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Beat Information Overload
Information overload has become more prominent in the past several decades since the invention of the Internet. Between the texts, tweets, emails, and the endless stream of news feeds on Facebook, the viral videos we can't help but watch, the numerous photos and videos we take and the multiple phone numbers we collect, we've become overwhelmed and overloaded with, mostly, unnecessary and irrelevant information. With 24/7 information that is available to us with a simple click of a mouse, we are creating and digesting ten times more information than we did just ten years ago. With all this information we can quickly succumb to information overload and the fall to the adverse effects it has on our health and mental well-being.
Unfortunately, our minds aren’t designed to handle this much information, and can quickly become overwhelmed as it tries to process all the information we’re exposed to on a daily basis. Information overload can not only hamper our productivity, but it can leave us feeling stressed, depressed, and fatigued. Our conscious minds are designed to pay attention to no more than four things simultaneously, according to Daniel J. Levitin, author of The Organized Mind. If we go much more beyond this, we begin to exercise poorer judgment, lose our focus, and lose track of important things.
To reduce the effects of information overload on our mental well-being and health, we have to make a conscious effort to reduce the flood of information we consume and clear our minds of all the unnecessary information we accumulate on a daily basis. Here are five secrets to learning how to think straight again, overcome procrastination, and spend less time getting more done so we can move forward and better manage the information we’re exposed to in the future.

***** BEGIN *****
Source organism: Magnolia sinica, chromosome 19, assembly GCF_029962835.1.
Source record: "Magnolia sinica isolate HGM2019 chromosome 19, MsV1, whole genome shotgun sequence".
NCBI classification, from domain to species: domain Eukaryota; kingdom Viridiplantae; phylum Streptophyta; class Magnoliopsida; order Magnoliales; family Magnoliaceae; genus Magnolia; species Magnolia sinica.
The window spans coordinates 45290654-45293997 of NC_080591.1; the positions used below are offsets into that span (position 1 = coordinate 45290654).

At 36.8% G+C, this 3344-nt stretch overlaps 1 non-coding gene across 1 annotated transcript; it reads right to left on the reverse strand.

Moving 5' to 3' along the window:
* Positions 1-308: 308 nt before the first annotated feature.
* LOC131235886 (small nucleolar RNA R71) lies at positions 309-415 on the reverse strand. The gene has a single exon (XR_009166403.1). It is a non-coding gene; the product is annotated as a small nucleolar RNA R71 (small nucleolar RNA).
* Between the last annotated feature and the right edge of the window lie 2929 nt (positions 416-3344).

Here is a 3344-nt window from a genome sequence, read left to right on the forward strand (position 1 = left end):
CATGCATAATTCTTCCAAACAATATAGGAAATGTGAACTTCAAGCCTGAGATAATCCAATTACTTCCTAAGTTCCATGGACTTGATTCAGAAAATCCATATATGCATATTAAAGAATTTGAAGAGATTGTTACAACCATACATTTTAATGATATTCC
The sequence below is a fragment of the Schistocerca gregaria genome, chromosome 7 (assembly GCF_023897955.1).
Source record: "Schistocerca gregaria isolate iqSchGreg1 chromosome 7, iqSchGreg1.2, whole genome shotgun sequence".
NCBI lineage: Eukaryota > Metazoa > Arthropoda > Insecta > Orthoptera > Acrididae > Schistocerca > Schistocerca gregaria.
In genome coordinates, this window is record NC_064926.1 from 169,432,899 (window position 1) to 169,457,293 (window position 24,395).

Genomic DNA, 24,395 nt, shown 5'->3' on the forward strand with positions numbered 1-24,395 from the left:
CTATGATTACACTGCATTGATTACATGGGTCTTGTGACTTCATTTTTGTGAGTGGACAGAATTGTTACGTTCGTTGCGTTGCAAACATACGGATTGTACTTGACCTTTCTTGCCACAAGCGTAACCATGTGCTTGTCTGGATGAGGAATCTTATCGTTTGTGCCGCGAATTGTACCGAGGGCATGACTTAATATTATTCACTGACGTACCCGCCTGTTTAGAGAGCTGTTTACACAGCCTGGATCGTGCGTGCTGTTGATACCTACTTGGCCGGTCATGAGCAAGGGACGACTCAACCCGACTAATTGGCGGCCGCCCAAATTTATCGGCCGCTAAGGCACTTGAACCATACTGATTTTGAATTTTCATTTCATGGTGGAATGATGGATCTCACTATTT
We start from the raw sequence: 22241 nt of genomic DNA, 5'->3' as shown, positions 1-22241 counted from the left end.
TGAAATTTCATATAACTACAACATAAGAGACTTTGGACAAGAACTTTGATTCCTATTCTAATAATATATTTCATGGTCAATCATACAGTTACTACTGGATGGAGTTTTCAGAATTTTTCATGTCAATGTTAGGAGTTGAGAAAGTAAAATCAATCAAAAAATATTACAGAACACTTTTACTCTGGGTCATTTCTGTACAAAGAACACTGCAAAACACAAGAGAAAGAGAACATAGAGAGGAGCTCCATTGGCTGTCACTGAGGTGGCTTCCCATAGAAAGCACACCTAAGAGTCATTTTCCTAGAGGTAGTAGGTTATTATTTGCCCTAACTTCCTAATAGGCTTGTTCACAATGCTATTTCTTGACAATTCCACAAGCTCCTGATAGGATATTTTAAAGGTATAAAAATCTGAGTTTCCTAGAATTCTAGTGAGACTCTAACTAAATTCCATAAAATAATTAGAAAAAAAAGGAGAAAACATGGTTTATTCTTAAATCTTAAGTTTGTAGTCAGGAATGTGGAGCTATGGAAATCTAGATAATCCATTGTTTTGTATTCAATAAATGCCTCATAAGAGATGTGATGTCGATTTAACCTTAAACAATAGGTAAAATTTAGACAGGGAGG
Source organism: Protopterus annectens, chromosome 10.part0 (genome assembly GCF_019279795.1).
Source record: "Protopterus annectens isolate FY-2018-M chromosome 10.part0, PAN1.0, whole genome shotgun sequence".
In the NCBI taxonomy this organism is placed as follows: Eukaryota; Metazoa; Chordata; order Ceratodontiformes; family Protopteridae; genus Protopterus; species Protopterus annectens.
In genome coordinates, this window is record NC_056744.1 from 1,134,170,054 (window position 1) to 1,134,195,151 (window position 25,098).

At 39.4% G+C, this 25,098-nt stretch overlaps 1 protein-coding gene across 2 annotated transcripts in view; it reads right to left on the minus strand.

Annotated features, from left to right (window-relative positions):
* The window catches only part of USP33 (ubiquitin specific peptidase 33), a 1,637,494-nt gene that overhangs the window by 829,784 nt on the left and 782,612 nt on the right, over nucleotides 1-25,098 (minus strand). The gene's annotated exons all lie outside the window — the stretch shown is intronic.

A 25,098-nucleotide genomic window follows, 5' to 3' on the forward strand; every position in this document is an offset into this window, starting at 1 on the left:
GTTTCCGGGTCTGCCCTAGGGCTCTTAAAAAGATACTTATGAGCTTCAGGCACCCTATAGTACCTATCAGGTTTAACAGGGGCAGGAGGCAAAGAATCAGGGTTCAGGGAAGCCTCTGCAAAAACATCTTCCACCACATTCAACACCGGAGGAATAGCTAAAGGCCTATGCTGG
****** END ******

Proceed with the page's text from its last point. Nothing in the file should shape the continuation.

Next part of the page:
Secret #1 – Get Things Out of Your Head
The more information we try to cram into our minds, the less our brains are able to accurately process the information, ultimately leading to damaging your short-term memories. This is because our minds were designed with a limited amount of space and ability to handle information. In fact, over the last ten years, we have created more information than in all of human history before that. The best way to deal with this issue is to completely clear your mind of all the clutter and noise by performing a brain dump.
Doing a brain dump means creating an extensive list of everything that you have floating around in your head, whether it's essential or not. Take the time to write down any thought that interrupts your workflow immediately. The simple process of writing these thoughts down helps to get them out of your head. Performing a brain dump allows you to quickly clear your mind of the irrelevant information that is interfering with your ability to focus on the task in front of you. Clearing your mind in this way also gives your brain permission to relax its neural circuits so that you can focus your attention on something else.
Once you’ve gotten your thoughts down on paper, you need to spend some time prioritizing each of the items into separate groups. You should have a category for things that you have to get done today, things that you can delegate, things that you can do this week, and things that you can drop. Productivity guru, David Allen calls these categories: do it, delegate it, defer it, and drop it.
If there is an item on your list that you simply can’t get crossed off, it may be because it’s ill-defined and not actionable. Take a closer look at these items and further break it down into subcategories and create actionable steps that you can take to complete each item.
Secret #2 – Stop Multitasking
For too long, people have considered multitasking as a great way to increase productivity. However, recent studies have shown the opposite effect happens when you multitask. Unfortunately, these studies have discovered that when you engage in multitasking, your productivity in fact decreases. Multitasking costs you by forcing you to decide between whether or not to answer a text, how you should respond, how you should file an email, whether you should stick with what you’re currently working on or move onto the interruption.
All of the little decision that you have to make when you multitask, use the finite amount of oxygenated glucose that your brain contains. The oxygenated glucose is the fuel that your mind needs to focus on a task. Continually switching between tasks, quickly uses up your limited amount of oxygenated glucose, which will lead you feeling exhausted, anxious, and disoriented. When we focus on one task at a time, we use less of this glucose and spend less energy than if we would have engaged in multitasking. Focusing on a single task at a time also reduces our brain’s need for the oxygenated glucose to function.